do alot of research before you start to build, know what you're getting yourself into, there's a huge benefit to building, but you can get some serious headaches too. good luck have fun.
11-12-2001, 01:36 AM
doing it step by step right now so not totally sure what else i plan on getting. i know after the cpu i should decide on a good motherboard that supports an amd athlon 1800 or 1900. Want to get top of the line computer around $1000. i think i can accomplish this because all im getting is the tower. i already have the keyboard, monitor, speakers, etc. so if i get a amd athlon like the one you described are the directions clear enough so i know how to put on the heatsink and thermal stuff? i assume the thermal paste is included with the cpu. i plan on buying just retail. i don't plan on overclocking. what kind of motherboard should i look into? i want something that can be upgradable in the future. lots of usb ports, (hopefully a few in the front). any help appreciated. thanks.
11-12-2001, 08:25 AM
I recommend the Epox -8kha+, if you're buying the CPU retail it will come with a heatsink and fan and most likely the heatsink will also have a thermal interface material on it. It's something they stick on there so you don't need to use a thermal paste. I do recommend that you get a better heatsink and fan though, then put some arctic silver on it. As for the front USB, that all depends on your computer case, if it has front ports, then you just have to hook up the extension cords to the back, which in effect brings the usb ports to the front. The epox board supports all amd athlons by the way and you will have no problem making that system go under $1000.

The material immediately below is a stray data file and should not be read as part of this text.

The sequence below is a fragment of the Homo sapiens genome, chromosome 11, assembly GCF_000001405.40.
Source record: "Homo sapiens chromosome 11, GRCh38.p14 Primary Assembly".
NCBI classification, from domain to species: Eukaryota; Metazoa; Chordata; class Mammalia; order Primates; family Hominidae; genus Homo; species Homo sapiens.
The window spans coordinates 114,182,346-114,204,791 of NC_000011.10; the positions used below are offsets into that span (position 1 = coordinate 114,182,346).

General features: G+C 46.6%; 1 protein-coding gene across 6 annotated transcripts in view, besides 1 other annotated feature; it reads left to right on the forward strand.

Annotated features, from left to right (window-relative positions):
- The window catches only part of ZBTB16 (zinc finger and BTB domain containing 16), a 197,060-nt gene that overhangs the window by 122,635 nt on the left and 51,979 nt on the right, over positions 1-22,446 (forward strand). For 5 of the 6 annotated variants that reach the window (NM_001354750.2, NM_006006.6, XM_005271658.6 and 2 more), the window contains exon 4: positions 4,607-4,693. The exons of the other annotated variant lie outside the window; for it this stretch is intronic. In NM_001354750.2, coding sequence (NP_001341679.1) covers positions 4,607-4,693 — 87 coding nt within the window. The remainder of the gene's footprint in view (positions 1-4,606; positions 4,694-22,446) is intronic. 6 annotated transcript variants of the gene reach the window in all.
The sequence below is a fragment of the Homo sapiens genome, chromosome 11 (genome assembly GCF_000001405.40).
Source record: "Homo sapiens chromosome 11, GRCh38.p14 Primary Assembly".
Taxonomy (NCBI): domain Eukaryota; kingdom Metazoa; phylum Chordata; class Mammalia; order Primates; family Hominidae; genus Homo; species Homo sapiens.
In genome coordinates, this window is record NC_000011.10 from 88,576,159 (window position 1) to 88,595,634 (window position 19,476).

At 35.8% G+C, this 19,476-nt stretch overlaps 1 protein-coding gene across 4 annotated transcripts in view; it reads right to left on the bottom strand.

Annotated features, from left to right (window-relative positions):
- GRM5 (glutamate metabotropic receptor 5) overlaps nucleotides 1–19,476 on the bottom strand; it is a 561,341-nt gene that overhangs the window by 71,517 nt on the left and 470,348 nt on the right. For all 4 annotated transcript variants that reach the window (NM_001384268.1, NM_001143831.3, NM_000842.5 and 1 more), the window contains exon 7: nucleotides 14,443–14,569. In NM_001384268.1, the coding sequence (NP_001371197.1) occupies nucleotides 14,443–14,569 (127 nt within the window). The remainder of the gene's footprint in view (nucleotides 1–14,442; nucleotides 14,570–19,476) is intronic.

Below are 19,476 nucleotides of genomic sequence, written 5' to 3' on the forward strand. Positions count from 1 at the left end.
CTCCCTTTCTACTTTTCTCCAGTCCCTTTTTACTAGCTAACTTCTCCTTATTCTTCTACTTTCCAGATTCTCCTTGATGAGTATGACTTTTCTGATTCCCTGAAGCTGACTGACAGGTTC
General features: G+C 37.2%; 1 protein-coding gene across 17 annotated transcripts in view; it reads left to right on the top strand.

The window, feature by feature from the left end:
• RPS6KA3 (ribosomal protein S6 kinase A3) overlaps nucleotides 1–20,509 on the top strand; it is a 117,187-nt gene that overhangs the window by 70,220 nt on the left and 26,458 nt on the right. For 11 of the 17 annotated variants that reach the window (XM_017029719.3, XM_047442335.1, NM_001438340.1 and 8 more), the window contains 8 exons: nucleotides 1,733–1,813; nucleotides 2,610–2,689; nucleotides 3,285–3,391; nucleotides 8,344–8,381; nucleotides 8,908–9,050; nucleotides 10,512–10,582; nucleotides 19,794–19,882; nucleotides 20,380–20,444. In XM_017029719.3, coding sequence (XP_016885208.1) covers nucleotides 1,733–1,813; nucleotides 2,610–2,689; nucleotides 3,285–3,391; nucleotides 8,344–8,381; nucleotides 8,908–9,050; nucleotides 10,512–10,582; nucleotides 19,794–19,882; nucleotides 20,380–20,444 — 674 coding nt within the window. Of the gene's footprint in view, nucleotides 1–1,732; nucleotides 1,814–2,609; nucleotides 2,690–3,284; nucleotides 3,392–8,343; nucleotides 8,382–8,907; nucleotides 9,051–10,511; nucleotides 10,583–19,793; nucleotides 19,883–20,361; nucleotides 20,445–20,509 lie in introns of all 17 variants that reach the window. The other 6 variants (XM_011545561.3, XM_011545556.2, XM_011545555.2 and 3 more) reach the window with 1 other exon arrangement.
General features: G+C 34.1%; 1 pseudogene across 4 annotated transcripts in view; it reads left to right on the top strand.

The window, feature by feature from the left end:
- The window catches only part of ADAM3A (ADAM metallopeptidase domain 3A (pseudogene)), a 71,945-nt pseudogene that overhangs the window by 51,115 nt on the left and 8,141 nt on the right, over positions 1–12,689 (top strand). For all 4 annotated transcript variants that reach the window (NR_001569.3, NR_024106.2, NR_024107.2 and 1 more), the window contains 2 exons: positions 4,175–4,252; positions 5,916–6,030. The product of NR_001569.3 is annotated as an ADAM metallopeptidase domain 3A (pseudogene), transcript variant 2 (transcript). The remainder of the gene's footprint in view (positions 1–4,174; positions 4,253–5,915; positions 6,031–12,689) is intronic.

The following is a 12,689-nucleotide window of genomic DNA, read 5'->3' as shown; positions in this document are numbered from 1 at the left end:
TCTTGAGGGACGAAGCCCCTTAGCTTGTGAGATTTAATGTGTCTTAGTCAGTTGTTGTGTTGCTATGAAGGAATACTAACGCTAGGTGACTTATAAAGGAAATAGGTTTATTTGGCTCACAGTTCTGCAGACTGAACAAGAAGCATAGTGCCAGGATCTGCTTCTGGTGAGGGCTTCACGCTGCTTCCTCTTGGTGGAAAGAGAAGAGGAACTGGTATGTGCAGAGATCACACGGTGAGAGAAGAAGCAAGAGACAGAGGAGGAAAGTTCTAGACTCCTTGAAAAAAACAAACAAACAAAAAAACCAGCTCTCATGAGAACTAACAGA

11-12-2001, 09:31 AM
the shuttle ak31A is great, i have that one, the epox 8kha+ is good too, the msi one k7t266 pro-2r or something like that is supposed to be alright too. all of these boards are based on the kt266a chipset, fasting chipset around right now.
have you checked out pricewatch.com yet? it's the best for cheap prices, and can give you a base to start from, but i'd check out the resellers at resellerratings.com before buying, some of the cheap companies are just that cheap.
If you're going all out go for the xp 1900
if you buy retail, they include everything, however when applying the thermal paste you only put it on the little square in the center, it's about 1cm by 1cm approximately, and you only put on a thin layer making sure to cover the whole little square. I use a credit card to smooth it out, and that works really well.
11-12-2001, 01:13 PM
11-12-2001, 01:14 PM
what is the difference between the boards? ive looked on ebay for them and they don't seem much different. what should i look for in a motherboard? I basically just want one that can be upgradable in the future(adding more ram, hard drive space, usb etc. ) if i get one of these athlon supported motherboards do they only take a certain kind of ram and other stuff that i might have to worry about? thanks for the help.
11-12-2001, 01:26 PM
hey x. :)
well all those boards i mentioned use ddr ram (double data rate)ram. So if you don't have that kind you'd have to get some. There really isn't any difference between those boards, they're just made by different companies. the shuttle is the cheapest at 81 bucks(newegg). the other two are over 100. They're all great boards you wouldn't go wrong with any of them. All of them are completely upgradeable.
go look at some reviews either on this site, hardocp.com tomshardware.com, and maybe anandtech.com
11-12-2001, 08:14 PM
Originally posted by clutchy
...and maybe anandtech.com